As part of today’s World Health Day celebration, which this year is dedicated to food safety, there is a clear acknowledgement of the public health implications and the burden of disease associated with food safety incidents.
Lower food safety standards and repeated food safety incidents
have a negative impact on countries’ gross domestic products (GDP) and
contribute to weakening the competitive position of producers, particularly in
countries where the agriculture and the agri-food sectors plays a significant
role in the economy, which is the case of most developing nations.
Unreliable food safety systems deepen the gap between so-called
developed and developing nations.
In a global food supply chain, where sourcing of ingredients
covers the entire world, disparities in food safety management measures
increase costs to operators because of trust issues, which translate into additional prevention control mechanisms and remediation measures. This in turn, contributes to potential trade disruptions and barriers. Furthermore, when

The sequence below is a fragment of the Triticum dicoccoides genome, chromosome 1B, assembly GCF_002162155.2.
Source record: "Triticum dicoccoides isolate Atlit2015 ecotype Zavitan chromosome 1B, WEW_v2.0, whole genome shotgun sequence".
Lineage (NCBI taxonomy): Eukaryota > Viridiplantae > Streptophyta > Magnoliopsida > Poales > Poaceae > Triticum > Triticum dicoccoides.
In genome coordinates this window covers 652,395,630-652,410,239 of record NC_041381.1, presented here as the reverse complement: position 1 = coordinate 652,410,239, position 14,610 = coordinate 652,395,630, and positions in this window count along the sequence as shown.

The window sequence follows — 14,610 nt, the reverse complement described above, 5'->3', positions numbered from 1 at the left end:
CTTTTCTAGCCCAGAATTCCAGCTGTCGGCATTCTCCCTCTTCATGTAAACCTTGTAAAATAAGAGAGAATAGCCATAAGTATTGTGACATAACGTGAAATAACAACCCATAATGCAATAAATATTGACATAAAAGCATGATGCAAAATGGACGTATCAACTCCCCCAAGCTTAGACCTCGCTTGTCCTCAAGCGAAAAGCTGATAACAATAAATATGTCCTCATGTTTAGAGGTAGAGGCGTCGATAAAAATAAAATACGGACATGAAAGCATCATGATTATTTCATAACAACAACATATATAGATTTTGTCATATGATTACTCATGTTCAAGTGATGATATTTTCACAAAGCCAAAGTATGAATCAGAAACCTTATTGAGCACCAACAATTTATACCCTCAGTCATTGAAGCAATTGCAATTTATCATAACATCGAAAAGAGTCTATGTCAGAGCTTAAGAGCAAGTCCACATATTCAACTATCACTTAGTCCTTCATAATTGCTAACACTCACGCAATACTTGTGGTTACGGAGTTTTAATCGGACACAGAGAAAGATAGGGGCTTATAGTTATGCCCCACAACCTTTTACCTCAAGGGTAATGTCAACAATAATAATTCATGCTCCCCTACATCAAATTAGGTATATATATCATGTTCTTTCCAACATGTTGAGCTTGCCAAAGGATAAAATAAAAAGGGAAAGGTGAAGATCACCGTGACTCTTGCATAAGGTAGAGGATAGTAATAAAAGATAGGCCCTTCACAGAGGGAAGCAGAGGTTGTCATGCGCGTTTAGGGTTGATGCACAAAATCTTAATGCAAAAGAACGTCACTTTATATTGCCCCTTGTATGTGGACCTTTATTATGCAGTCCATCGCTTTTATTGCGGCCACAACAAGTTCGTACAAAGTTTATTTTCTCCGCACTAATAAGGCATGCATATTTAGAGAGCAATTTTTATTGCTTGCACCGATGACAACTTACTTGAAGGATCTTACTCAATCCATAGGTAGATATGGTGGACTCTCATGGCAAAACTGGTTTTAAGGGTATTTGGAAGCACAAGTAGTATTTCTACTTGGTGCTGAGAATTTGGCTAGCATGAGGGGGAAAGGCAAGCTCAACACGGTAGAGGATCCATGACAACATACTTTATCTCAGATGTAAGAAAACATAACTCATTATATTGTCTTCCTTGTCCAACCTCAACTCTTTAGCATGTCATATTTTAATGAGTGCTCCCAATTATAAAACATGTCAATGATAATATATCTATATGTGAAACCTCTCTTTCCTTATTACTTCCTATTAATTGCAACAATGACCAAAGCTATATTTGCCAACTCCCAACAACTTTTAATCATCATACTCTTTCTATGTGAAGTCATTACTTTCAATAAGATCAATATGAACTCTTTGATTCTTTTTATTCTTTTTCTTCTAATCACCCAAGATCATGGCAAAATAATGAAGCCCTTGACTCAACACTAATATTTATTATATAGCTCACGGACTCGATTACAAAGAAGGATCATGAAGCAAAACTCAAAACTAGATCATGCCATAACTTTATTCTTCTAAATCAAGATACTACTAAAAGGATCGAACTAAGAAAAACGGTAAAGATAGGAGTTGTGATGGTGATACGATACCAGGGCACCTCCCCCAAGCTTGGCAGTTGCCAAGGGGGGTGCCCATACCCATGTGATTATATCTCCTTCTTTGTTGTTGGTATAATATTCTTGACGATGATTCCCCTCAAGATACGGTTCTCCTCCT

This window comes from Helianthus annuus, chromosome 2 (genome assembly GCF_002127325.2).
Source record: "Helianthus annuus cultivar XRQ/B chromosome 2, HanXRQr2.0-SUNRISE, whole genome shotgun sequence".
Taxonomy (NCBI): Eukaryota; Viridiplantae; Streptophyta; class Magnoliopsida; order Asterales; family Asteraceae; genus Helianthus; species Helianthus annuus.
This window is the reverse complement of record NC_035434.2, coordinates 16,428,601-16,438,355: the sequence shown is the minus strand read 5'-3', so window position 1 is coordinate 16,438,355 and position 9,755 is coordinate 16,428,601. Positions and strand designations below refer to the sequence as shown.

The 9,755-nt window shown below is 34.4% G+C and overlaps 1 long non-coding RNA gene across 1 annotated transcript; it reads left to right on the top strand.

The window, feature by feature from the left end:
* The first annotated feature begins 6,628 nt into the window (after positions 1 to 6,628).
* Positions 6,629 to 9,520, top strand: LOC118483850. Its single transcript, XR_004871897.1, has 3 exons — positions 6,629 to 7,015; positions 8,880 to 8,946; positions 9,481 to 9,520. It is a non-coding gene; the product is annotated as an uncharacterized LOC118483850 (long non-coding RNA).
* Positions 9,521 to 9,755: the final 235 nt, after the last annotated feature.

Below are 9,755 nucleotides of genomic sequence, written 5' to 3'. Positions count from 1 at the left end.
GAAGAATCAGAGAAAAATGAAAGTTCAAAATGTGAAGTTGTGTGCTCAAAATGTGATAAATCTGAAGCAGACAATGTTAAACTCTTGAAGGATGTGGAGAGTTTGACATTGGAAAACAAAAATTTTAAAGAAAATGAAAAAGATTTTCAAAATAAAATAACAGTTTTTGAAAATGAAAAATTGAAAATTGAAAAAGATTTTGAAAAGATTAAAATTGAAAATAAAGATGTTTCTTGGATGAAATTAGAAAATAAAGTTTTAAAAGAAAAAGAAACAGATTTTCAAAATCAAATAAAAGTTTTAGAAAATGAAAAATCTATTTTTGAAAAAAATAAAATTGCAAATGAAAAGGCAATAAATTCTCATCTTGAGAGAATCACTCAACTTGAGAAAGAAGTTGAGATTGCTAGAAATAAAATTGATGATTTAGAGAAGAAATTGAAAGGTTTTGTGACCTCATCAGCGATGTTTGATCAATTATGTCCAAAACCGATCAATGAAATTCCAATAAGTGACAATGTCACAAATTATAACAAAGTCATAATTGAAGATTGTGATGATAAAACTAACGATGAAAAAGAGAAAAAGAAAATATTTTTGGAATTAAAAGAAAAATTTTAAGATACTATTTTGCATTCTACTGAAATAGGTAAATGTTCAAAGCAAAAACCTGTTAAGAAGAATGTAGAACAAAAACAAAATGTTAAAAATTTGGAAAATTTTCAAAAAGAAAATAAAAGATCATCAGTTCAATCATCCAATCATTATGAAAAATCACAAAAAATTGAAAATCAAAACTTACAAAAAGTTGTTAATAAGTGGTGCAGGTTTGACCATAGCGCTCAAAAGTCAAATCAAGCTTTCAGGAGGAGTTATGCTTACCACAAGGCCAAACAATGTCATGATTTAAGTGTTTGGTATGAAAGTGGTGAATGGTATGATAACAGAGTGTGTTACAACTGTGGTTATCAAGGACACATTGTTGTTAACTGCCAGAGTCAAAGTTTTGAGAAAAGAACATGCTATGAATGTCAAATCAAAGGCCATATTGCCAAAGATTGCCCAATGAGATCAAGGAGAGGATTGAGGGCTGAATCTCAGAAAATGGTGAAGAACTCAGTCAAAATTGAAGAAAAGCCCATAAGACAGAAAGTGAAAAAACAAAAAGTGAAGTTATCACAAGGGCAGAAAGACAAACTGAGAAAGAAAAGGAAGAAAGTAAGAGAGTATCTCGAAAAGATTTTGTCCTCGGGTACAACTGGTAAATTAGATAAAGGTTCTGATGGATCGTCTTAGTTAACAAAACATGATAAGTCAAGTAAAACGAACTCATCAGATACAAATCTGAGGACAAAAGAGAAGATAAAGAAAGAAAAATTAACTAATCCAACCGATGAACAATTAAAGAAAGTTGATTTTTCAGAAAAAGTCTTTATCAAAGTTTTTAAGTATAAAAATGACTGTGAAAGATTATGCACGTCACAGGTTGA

remediation measures are taken hastily as a result of a food safety crisis, even with the intent to upgrade capacity, they may be made too restrictive, not being risk-based and not necessarily in line with international standards.
It is therefore easy to see how investing in food safety capacity building results in real savings, both to public health and to the economy.
Investing proactively in food safety capacity building makes good business sense.
Hopefully, with this year’s momentum thanks to the World Health Day being dedicated to Food Safety, we will witness increased interest in our collective ability to invest in global initiatives such as the World Bank’ Global Food Safety Partnership (GFSP), as a key convener and catalyst for
greater capacity building in food safety worldwide.